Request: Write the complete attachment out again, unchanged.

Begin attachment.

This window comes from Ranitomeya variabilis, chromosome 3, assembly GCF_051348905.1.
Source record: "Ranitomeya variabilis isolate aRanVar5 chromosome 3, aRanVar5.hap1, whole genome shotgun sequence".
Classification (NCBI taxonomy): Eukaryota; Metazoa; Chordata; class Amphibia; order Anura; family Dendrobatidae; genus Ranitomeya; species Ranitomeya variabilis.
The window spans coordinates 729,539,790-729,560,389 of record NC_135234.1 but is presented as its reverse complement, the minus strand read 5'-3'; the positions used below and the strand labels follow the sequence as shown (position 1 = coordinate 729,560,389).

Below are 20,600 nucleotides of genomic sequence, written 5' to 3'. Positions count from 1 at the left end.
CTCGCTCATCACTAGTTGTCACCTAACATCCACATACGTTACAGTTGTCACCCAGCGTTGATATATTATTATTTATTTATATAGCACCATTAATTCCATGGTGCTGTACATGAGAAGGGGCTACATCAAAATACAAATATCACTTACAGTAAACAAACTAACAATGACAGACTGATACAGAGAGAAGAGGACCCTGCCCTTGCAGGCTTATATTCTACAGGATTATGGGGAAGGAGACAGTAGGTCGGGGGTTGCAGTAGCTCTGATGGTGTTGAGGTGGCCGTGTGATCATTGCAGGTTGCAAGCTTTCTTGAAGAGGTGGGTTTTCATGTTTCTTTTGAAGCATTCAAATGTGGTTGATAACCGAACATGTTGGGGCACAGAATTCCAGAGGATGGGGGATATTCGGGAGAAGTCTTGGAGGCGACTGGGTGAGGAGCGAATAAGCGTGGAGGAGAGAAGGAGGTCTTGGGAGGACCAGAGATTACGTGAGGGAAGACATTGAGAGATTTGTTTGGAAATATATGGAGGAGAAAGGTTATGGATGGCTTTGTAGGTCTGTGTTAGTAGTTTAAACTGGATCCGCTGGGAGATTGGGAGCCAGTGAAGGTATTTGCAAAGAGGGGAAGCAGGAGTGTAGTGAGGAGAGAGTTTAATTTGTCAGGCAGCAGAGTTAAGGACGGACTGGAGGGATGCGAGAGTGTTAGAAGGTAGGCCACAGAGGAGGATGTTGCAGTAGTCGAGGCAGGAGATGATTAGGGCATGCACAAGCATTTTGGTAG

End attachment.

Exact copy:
This window comes from Ranitomeya variabilis, chromosome 3, assembly GCF_051348905.1.
Source record: "Ranitomeya variabilis isolate aRanVar5 chromosome 3, aRanVar5.hap1, whole genome shotgun sequence".
Classification (NCBI taxonomy): Eukaryota; Metazoa; Chordata; class Amphibia; order Anura; family Dendrobatidae; genus Ranitomeya; species Ranitomeya variabilis.
The window spans coordinates 729,539,790-729,560,389 of record NC_135234.1 but is presented as its reverse complement, the minus strand read 5'-3'; the positions used below and the strand labels follow the sequence as shown (position 1 = coordinate 729,560,389).

Below are 20,600 nucleotides of genomic sequence, written 5' to 3'. Positions count from 1 at the left end.
CTCGCTCATCACTAGTTGTCACCTAACATCCACATACGTTACAGTTGTCACCCAGCGTTGATATATTATTATTTATTTATATAGCACCATTAATTCCATGGTGCTGTACATGAGAAGGGGCTACATCAAAATACAAATATCACTTACAGTAAACAAACTAACAATGACAGACTGATACAGAGAGAAGAGGACCCTGCCCTTGCAGGCTTATATTCTACAGGATTATGGGGAAGGAGACAGTAGGTCGGGGGTTGCAGTAGCTCTGATGGTGTTGAGGTGGCCGTGTGATCATTGCAGGTTGCAAGCTTTCTTGAAGAGGTGGGTTTTCATGTTTCTTTTGAAGCATTCAAATGTGGTTGATAACCGAACATGTTGGGGCACAGAATTCCAGAGGATGGGGGATATTCGGGAGAAGTCTTGGAGGCGACTGGGTGAGGAGCGAATAAGCGTGGAGGAGAGAAGGAGGTCTTGGGAGGACCAGAGATTACGTGAGGGAAGACATTGAGAGATTTGTTTGGAAATATATGGAGGAGAAAGGTTATGGATGGCTTTGTAGGTCTGTGTTAGTAGTTTAAACTGGATCCGCTGGGAGATTGGGAGCCAGTGAAGGTATTTGCAAAGAGGGGAAGCAGGAGTGTAGTGAGGAGAGAGTTTAATTTGTCAGGCAGCAGAGTTAAGGACGGACTGGAGGGATGCGAGAGTGTTAGAAGGTAGGCCACAGAGGAGGATGTTGCAGTAGTCGAGGCAGGAGATGATTAGGGCATGCACAAGCATTTTGGTAG